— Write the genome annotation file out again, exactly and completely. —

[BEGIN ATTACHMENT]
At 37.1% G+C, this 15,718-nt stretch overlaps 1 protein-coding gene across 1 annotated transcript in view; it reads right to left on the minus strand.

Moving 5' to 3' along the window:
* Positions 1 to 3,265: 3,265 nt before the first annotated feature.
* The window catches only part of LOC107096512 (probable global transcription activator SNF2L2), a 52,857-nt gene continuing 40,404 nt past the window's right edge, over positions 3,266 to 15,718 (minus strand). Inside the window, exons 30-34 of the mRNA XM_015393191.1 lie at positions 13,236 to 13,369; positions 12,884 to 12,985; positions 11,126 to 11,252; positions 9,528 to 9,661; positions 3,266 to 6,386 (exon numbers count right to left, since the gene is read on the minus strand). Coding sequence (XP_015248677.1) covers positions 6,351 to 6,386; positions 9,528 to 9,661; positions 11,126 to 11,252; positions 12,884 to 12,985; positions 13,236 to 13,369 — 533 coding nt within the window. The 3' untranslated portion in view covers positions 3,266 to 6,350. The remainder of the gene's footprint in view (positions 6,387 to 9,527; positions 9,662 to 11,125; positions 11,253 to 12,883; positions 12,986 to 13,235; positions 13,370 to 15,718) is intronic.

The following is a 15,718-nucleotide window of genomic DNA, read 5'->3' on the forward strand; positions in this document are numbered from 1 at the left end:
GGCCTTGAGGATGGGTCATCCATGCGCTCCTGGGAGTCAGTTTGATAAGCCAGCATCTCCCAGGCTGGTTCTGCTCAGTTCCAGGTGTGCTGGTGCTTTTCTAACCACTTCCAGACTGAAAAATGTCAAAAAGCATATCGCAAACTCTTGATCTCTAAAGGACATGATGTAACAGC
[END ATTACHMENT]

At 37.1% G+C, this 15,718-nt stretch overlaps 1 protein-coding gene across 1 annotated transcript in view; it reads right to left on the minus strand.

Moving 5' to 3' along the window:
* Positions 1 to 3,265: 3,265 nt before the first annotated feature.
* The window catches only part of LOC107096512 (probable global transcription activator SNF2L2), a 52,857-nt gene continuing 40,404 nt past the window's right edge, over positions 3,266 to 15,718 (minus strand). Inside the window, exons 30-34 of the mRNA XM_015393191.1 lie at positions 13,236 to 13,369; positions 12,884 to 12,985; positions 11,126 to 11,252; positions 9,528 to 9,661; positions 3,266 to 6,386 (exon numbers count right to left, since the gene is read on the minus strand). Coding sequence (XP_015248677.1) covers positions 6,351 to 6,386; positions 9,528 to 9,661; positions 11,126 to 11,252; positions 12,884 to 12,985; positions 13,236 to 13,369 — 533 coding nt within the window. The 3' untranslated portion in view covers positions 3,266 to 6,350. The remainder of the gene's footprint in view (positions 6,387 to 9,527; positions 9,662 to 11,125; positions 11,253 to 12,883; positions 12,986 to 13,235; positions 13,370 to 15,718) is intronic.

The following is a 15,718-nucleotide window of genomic DNA, read 5'->3' on the forward strand; positions in this document are numbered from 1 at the left end:
GGCCTTGAGGATGGGTCATCCATGCGCTCCTGGGAGTCAGTTTGATAAGCCAGCATCTCCCAGGCTGGTTCTGCTCAGTTCCAGGTGTGCTGGTGCTTTTCTAACCACTTCCAGACTGAAAAATGTCAAAAAGCATATCGCAAACTCTTGATCTCTAAAGGACATGATGTAACAGC